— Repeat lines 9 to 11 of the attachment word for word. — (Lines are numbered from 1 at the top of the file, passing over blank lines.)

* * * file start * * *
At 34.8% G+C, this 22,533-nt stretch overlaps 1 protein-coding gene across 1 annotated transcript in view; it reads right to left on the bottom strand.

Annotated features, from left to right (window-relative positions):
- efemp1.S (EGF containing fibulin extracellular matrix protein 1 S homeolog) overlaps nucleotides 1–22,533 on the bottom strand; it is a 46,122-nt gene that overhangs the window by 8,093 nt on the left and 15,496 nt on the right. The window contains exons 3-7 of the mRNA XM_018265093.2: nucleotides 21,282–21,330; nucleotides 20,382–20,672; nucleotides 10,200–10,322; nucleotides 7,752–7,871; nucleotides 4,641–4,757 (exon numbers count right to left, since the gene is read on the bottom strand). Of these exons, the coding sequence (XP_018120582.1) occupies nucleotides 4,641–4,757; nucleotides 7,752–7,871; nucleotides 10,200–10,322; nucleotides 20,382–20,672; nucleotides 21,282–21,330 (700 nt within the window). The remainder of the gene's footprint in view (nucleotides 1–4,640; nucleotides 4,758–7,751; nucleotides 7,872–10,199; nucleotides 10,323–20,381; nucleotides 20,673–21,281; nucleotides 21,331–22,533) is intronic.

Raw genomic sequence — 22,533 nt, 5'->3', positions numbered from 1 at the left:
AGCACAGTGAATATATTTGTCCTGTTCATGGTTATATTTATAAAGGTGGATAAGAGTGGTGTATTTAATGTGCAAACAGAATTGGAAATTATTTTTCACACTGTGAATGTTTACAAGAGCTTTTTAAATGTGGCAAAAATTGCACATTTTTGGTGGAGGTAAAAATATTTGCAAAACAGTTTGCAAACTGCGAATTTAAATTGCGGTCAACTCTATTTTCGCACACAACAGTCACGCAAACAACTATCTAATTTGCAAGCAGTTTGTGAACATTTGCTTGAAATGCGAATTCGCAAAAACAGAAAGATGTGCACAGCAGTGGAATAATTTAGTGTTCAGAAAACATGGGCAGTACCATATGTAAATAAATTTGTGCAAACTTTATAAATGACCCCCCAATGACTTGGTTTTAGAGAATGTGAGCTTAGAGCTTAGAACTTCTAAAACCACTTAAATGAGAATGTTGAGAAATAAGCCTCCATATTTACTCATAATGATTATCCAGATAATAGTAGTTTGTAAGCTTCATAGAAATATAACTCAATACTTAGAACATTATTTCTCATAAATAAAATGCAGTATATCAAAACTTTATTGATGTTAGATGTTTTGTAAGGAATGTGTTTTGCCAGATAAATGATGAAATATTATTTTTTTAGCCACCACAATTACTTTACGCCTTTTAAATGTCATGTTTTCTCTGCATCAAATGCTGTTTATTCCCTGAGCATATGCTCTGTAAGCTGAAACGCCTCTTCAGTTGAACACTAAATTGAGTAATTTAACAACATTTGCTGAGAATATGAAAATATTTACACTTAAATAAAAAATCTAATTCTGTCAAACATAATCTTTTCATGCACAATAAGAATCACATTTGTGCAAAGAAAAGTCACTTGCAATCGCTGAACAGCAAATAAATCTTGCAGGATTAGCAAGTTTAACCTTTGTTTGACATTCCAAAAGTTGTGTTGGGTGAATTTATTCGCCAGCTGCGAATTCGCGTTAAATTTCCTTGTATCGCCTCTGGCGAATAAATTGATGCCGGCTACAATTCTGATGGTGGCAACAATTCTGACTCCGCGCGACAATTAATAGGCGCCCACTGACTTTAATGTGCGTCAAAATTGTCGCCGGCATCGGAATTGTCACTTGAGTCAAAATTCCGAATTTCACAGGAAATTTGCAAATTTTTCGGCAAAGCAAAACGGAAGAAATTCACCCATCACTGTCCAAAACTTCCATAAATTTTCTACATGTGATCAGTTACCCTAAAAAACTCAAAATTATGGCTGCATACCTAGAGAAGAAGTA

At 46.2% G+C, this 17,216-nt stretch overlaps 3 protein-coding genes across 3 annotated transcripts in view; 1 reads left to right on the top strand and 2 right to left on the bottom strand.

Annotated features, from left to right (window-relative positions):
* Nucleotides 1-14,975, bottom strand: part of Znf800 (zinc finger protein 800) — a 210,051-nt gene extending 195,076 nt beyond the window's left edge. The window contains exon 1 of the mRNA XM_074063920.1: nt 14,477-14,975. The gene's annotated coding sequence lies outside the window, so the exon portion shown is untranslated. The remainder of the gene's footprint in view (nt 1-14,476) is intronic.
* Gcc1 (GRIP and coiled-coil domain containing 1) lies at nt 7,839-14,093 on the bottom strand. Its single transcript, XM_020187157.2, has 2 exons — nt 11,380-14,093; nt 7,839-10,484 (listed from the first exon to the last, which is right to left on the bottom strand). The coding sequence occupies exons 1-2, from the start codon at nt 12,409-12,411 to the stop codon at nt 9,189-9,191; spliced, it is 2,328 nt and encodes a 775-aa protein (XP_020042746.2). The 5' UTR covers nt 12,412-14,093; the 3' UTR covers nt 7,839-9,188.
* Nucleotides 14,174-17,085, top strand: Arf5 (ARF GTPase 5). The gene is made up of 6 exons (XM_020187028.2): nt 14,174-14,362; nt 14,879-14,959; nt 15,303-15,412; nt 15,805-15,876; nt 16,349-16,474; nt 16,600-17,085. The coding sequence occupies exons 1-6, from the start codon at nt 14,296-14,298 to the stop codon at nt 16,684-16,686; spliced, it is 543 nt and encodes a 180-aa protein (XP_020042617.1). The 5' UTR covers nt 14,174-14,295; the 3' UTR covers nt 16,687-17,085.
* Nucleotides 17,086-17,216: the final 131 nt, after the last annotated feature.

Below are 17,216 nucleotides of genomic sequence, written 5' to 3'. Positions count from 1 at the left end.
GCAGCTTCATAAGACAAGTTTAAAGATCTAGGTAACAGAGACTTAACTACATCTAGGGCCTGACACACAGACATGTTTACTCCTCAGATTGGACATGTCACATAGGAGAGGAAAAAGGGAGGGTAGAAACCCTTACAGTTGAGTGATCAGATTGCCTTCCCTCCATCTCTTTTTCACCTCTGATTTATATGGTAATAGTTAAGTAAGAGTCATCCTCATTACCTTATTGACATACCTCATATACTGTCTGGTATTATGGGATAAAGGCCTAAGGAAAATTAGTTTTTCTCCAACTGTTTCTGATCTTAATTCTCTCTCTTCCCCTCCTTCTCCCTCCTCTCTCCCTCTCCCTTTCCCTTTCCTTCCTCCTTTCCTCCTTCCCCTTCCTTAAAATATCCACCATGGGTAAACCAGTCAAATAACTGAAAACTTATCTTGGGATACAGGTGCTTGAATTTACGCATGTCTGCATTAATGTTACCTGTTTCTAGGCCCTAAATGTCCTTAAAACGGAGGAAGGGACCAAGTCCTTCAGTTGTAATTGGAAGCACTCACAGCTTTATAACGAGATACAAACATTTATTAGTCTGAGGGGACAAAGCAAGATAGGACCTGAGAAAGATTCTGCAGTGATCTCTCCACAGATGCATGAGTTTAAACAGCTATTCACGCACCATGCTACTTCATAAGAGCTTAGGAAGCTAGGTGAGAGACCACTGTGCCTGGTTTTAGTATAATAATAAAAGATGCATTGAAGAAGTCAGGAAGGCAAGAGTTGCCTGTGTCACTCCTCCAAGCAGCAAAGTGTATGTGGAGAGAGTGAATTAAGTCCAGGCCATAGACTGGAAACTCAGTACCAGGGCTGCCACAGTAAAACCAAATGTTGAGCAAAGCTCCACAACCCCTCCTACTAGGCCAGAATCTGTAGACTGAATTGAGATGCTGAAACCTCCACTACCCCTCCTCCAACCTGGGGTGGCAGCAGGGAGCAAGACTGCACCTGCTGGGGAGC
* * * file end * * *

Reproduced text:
* Gcc1 (GRIP and coiled-coil domain containing 1) lies at nt 7,839-14,093 on the bottom strand. Its single transcript, XM_020187157.2, has 2 exons — nt 11,380-14,093; nt 7,839-10,484 (listed from the first exon to the last, which is right to left on the bottom strand). The coding sequence occupies exons 1-2, from the start codon at nt 12,409-12,411 to the stop codon at nt 9,189-9,191; spliced, it is 2,328 nt and encodes a 775-aa protein (XP_020042746.2). The 5' UTR covers nt 12,412-14,093; the 3' UTR covers nt 7,839-9,188.
* Nucleotides 14,174-17,085, top strand: Arf5 (ARF GTPase 5). The gene is made up of 6 exons (XM_020187028.2): nt 14,174-14,362; nt 14,879-14,959; nt 15,303-15,412; nt 15,805-15,876; nt 16,349-16,474; nt 16,600-17,085. The coding sequence occupies exons 1-6, from the start codon at nt 14,296-14,298 to the stop codon at nt 16,684-16,686; spliced, it is 543 nt and encodes a 180-aa protein (XP_020042617.1). The 5' UTR covers nt 14,174-14,295; the 3' UTR covers nt 16,687-17,085.
* Nucleotides 17,086-17,216: the final 131 nt, after the last annotated feature.